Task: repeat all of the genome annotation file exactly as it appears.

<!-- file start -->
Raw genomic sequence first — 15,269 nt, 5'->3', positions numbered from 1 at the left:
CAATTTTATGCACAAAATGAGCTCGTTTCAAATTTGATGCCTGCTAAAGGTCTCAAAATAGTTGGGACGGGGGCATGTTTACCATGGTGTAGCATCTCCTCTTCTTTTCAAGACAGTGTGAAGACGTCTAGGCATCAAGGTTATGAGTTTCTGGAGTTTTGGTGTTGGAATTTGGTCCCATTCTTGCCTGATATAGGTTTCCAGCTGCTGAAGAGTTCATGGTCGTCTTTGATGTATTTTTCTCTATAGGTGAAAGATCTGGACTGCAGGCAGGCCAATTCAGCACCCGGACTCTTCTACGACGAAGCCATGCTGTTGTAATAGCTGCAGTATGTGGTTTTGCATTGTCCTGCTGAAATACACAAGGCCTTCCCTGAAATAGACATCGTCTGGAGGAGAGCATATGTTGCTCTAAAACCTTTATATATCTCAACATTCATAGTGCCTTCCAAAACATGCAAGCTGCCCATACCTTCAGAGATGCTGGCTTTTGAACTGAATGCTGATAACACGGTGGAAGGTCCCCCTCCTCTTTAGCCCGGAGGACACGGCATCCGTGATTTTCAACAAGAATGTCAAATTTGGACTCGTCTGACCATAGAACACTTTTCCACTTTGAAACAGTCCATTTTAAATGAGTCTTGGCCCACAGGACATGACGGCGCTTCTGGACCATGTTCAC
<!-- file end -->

Raw genomic sequence first — 15,269 nt, 5'->3', positions numbered from 1 at the left:
CAATTTTATGCACAAAATGAGCTCGTTTCAAATTTGATGCCTGCTAAAGGTCTCAAAATAGTTGGGACGGGGGCATGTTTACCATGGTGTAGCATCTCCTCTTCTTTTCAAGACAGTGTGAAGACGTCTAGGCATCAAGGTTATGAGTTTCTGGAGTTTTGGTGTTGGAATTTGGTCCCATTCTTGCCTGATATAGGTTTCCAGCTGCTGAAGAGTTCATGGTCGTCTTTGATGTATTTTTCTCTATAGGTGAAAGATCTGGACTGCAGGCAGGCCAATTCAGCACCCGGACTCTTCTACGACGAAGCCATGCTGTTGTAATAGCTGCAGTATGTGGTTTTGCATTGTCCTGCTGAAATACACAAGGCCTTCCCTGAAATAGACATCGTCTGGAGGAGAGCATATGTTGCTCTAAAACCTTTATATATCTCAACATTCATAGTGCCTTCCAAAACATGCAAGCTGCCCATACCTTCAGAGATGCTGGCTTTTGAACTGAATGCTGATAACACGGTGGAAGGTCCCCCTCCTCTTTAGCCCGGAGGACACGGCATCCGTGATTTTCAACAAGAATGTCAAATTTGGACTCGTCTGACCATAGAACACTTTTCCACTTTGAAACAGTCCATTTTAAATGAGTCTTGGCCCACAGGACATGACGGCGCTTCTGGACCATGTTCAC